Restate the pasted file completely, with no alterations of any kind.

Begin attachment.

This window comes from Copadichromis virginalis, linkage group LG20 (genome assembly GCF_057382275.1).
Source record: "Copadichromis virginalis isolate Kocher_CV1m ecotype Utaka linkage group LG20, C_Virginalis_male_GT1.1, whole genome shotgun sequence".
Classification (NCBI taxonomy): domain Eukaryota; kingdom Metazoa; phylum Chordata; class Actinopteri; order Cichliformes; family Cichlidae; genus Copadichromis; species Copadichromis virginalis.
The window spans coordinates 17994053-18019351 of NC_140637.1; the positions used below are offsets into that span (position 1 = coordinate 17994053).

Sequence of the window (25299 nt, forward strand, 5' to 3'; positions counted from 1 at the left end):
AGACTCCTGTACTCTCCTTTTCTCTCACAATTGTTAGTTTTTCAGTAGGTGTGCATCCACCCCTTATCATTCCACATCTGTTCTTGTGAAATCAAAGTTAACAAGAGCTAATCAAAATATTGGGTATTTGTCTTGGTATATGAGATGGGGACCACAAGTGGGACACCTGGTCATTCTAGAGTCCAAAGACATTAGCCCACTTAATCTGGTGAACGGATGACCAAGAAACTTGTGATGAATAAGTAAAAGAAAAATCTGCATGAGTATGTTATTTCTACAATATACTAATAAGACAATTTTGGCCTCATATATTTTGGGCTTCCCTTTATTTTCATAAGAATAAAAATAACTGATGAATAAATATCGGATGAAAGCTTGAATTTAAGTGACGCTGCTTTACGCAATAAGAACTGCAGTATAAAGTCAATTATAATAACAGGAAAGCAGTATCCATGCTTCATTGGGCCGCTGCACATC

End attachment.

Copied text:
This window comes from Copadichromis virginalis, linkage group LG20 (genome assembly GCF_057382275.1).
Source record: "Copadichromis virginalis isolate Kocher_CV1m ecotype Utaka linkage group LG20, C_Virginalis_male_GT1.1, whole genome shotgun sequence".
Classification (NCBI taxonomy): domain Eukaryota; kingdom Metazoa; phylum Chordata; class Actinopteri; order Cichliformes; family Cichlidae; genus Copadichromis; species Copadichromis virginalis.
The window spans coordinates 17994053-18019351 of NC_140637.1; the positions used below are offsets into that span (position 1 = coordinate 17994053).

Sequence of the window (25299 nt, forward strand, 5' to 3'; positions counted from 1 at the left end):
AGACTCCTGTACTCTCCTTTTCTCTCACAATTGTTAGTTTTTCAGTAGGTGTGCATCCACCCCTTATCATTCCACATCTGTTCTTGTGAAATCAAAGTTAACAAGAGCTAATCAAAATATTGGGTATTTGTCTTGGTATATGAGATGGGGACCACAAGTGGGACACCTGGTCATTCTAGAGTCCAAAGACATTAGCCCACTTAATCTGGTGAACGGATGACCAAGAAACTTGTGATGAATAAGTAAAAGAAAAATCTGCATGAGTATGTTATTTCTACAATATACTAATAAGACAATTTTGGCCTCATATATTTTGGGCTTCCCTTTATTTTCATAAGAATAAAAATAACTGATGAATAAATATCGGATGAAAGCTTGAATTTAAGTGACGCTGCTTTACGCAATAAGAACTGCAGTATAAAGTCAATTATAATAACAGGAAAGCAGTATCCATGCTTCATTGGGCCGCTGCACATC